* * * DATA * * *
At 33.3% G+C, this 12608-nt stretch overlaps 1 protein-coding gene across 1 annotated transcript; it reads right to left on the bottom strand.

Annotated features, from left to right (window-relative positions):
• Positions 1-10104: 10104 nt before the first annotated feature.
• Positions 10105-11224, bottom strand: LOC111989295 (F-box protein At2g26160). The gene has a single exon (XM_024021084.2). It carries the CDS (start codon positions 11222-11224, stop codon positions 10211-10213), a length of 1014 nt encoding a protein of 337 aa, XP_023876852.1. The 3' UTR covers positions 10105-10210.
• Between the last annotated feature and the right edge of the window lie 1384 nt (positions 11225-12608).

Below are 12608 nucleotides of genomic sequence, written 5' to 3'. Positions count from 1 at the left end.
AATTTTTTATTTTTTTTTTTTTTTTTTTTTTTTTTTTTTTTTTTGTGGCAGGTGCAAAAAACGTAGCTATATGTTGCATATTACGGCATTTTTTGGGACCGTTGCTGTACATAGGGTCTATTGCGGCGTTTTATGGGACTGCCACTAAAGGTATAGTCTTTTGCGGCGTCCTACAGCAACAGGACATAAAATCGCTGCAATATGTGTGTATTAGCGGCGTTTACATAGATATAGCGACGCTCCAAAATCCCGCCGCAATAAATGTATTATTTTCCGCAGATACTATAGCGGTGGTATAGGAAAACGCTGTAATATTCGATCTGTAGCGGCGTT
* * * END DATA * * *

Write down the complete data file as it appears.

At 33.3% G+C, this 12608-nt stretch overlaps 1 protein-coding gene across 1 annotated transcript; it reads right to left on the bottom strand.

Annotated features, from left to right (window-relative positions):
• Positions 1-10104: 10104 nt before the first annotated feature.
• Positions 10105-11224, bottom strand: LOC111989295 (F-box protein At2g26160). The gene has a single exon (XM_024021084.2). It carries the CDS (start codon positions 11222-11224, stop codon positions 10211-10213), a length of 1014 nt encoding a protein of 337 aa, XP_023876852.1. The 3' UTR covers positions 10105-10210.
• Between the last annotated feature and the right edge of the window lie 1384 nt (positions 11225-12608).

Below are 12608 nucleotides of genomic sequence, written 5' to 3'. Positions count from 1 at the left end.
AATTTTTTATTTTTTTTTTTTTTTTTTTTTTTTTTTTTTTTTTTGTGGCAGGTGCAAAAAACGTAGCTATATGTTGCATATTACGGCATTTTTTGGGACCGTTGCTGTACATAGGGTCTATTGCGGCGTTTTATGGGACTGCCACTAAAGGTATAGTCTTTTGCGGCGTCCTACAGCAACAGGACATAAAATCGCTGCAATATGTGTGTATTAGCGGCGTTTACATAGATATAGCGACGCTCCAAAATCCCGCCGCAATAAATGTATTATTTTCCGCAGATACTATAGCGGTGGTATAGGAAAACGCTGTAATATTCGATCTGTAGCGGCGTT